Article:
Object # 673.AIMOdA

On the Origins of Stage Setting for Nuclear Testing - A Rare Example Held in the Collections of AIM, extract from a paper presented by the Very Reverent Carmel Nunce, 6th International Conference of Doll and Rare Memorabilia Collectors, Vanuatu, April 2000

 

The object known as Baby Doll in Blue Gingham Dress is a keystone of the remarkable collection of object d' art held in trust by AIM. Measuring approx. 35.5 cm x 30.2 cm, the materials are diverse, but include cotton gingham, cotton lace, nylon fiber, wool and press molded plastic. The features of the face are hand painted in acrylic, treated with a tri-part fixitive. Dated to 1964, Baby Doll in Blue Gingham Dress an example of the 'Baby Doll' range produced by Mattel during the years 1963-1972. The state of preservation is poor, with evidence of repair to the cotton stomach seams, shoulder joints and legs. The repairs are deplorably shoddy, making the task of conservation of this piece extremely difficult. Further, large sections of the hair at the back of the head are missing and the hall mark delicate 'Baby Doll' coloration of the face has been lost, due to the application at one time of blue gaffa tape.

The provenance and origins of Baby Doll in Blue Gingham Dress are disputed, most entertainingly, by my esteemed colleague Dr Johannes Blofli. Dr Blofli is wildly enthusiastic for his own thesis, in which the object is the mummified body of a Sumerian dwarf child used in ritualistic torture practices. I feel it necessary to point out some major discrepancies in his hypothesis.

Firstly, the Sumerian society to which Dr Blofli refers was, by today's geography, roughly situated in Afghanistan and not, as Dr Blofli alleges, in Egypt. Egypt is in Africa, Afhanistan is in the Middle East, a fact which Dr Blofli blithely ignores. Secondly, the dwarf child torture ritual practiced by the Sumerians was reserved exclusively for males. The object in question is undisputedly female. Lastly, Baby Doll in Blue Gingham Dress is most certainly made of plastic and not, as Dr Blofli weakly attempts to prove, mummified flesh exposed to alien radiation. His conclusion that high traces of radiation are the result of exposure to an alien influence is drawn from circumstancial evidence at best. The provenance for the radiation is not alien, but rather more earthly - for a more rigorous investigation of a minority race, see my own paper on the Muski Warriors.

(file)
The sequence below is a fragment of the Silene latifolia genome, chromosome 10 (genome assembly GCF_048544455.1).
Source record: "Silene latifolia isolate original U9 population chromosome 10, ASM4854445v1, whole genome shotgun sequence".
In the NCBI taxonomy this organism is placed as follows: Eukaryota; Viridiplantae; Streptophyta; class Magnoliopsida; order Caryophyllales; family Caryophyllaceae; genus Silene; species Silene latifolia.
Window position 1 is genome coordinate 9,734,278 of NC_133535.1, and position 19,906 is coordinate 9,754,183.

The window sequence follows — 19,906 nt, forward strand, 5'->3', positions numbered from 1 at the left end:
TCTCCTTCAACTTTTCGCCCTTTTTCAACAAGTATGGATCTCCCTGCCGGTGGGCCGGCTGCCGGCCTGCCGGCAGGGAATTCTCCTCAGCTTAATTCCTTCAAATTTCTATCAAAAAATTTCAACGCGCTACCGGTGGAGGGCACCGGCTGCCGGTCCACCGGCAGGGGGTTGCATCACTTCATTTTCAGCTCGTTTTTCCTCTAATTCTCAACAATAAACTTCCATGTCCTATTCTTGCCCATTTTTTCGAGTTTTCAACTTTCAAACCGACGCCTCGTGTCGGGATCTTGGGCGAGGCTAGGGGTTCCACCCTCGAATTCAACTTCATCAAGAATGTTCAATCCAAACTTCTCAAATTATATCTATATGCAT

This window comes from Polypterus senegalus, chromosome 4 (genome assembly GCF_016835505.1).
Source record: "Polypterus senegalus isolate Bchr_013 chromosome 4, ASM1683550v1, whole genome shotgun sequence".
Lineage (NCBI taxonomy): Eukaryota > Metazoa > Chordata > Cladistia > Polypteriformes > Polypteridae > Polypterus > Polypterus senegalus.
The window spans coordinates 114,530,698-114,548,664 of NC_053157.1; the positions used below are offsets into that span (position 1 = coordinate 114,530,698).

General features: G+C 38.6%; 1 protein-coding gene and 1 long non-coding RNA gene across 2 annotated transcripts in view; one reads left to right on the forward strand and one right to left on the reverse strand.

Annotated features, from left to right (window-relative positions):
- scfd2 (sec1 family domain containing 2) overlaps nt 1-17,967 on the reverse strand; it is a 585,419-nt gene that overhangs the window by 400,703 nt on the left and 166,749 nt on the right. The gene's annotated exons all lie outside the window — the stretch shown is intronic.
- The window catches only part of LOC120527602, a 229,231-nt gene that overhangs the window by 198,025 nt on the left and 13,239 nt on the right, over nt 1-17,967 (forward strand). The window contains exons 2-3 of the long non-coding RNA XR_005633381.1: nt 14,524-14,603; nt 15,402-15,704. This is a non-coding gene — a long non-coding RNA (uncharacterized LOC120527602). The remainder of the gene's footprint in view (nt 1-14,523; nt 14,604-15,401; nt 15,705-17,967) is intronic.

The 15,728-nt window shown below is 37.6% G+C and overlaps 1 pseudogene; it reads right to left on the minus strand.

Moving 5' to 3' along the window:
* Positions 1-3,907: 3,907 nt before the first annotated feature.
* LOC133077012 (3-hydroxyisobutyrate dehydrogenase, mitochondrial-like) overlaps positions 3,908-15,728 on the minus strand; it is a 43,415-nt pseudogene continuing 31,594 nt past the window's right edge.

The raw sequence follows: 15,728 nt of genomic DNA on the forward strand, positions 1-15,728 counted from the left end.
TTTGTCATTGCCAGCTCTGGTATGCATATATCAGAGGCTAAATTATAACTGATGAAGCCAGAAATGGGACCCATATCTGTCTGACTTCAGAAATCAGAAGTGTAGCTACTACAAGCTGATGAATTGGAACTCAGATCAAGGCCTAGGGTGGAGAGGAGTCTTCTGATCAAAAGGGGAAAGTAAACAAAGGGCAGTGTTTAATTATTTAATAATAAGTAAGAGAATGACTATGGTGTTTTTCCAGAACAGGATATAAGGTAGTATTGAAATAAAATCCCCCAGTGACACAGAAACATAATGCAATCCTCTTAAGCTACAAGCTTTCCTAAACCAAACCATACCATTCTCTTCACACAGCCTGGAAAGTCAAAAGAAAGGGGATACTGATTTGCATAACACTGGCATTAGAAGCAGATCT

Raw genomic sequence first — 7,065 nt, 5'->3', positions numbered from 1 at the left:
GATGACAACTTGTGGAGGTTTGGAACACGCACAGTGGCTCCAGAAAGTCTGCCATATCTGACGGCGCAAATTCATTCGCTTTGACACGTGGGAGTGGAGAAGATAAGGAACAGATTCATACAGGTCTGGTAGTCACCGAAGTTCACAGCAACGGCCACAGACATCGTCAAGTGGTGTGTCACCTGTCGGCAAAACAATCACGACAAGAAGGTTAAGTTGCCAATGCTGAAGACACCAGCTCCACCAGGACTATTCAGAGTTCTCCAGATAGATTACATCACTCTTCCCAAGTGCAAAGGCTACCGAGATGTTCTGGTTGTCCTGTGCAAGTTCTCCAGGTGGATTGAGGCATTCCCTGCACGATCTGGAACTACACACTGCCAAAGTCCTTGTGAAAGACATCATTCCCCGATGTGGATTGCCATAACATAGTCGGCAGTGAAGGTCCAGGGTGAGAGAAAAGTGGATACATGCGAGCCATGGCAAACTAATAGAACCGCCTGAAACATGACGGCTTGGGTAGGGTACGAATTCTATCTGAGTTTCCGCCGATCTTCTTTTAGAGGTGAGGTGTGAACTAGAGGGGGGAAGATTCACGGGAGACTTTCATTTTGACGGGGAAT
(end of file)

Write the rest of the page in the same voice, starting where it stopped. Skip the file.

Baby Doll in Blue Gingham Dress is first mentioned by Sergeant Major Robert Down, who served in the pacific rim 1955-1969. Following the bombing of Bikini Atoll, it was discovered that a family on a charter boat cruise had gone for a morning stroll upon the small strip of sand, unaware of imminent A-bomb testing. The only survivors were the family pet, whom the sailors' renamed 'Goldie', and a Mattel Baby Doll. That this is indeed the Bikini Atoll Baby Doll in Blue Gingham Dress can be attested by the missing clump of hair at the back of the head, where Goldie the golden retriever chewed the nylon hair away in carrying her to safety. What marvels are God's creatures! There is a tragic irony in this courageous attempt by the family pet to save a loved member of the family.

Though Goldie failed, the discovery of the Baby Doll led directly to the military practice of stage setting A-Bomb sites prior to blasting. Baby Doll in Blue Gingham Dress was transferred to New Mexico, where it was used, along with other every day ousehold items, in tests which have led to our modern day standards of Atomic Bomb Safety. The discoloration of the 'Baby Doll' flesh tone upon the face by the application of gaffa tape indicates that the radiation meter was affixed to the back of the heat. This further exacerbated the loss of hair. Dr BlowfliÕs mysterious alien radiation is thus explained as residue from repeated atomic bomb drops in proximity to the doll. Numerous (incompetent) repairs to Baby Doll in Blue Gingham Dress were carried out during the period 1968-71, indicating that she had become a valued member of blast site stage settings. The same can not be said for other, mundane mannequins, which were blown up and then discarded. The New Mexico A-Bomb tests ceased in 1974, at which time the stage props used for the blast tests were consigned to be safely disposed of as landfill. Exactly how Baby Doll in Blue Gingham Dress escaped this fate and entered the AIM collection is unclear. Many object d' art have been anonymously donated to AIM over the years, however and we may simply be grateful for the generous patronage shwn to the collection by an unknown benefactor. Baby Doll in Blue Gingham Dress is as unique and valuable to our world's heritage of innovative ideas as my own beautiful, yet functional, Wafer Dispenser, also in the AIM collection.

 

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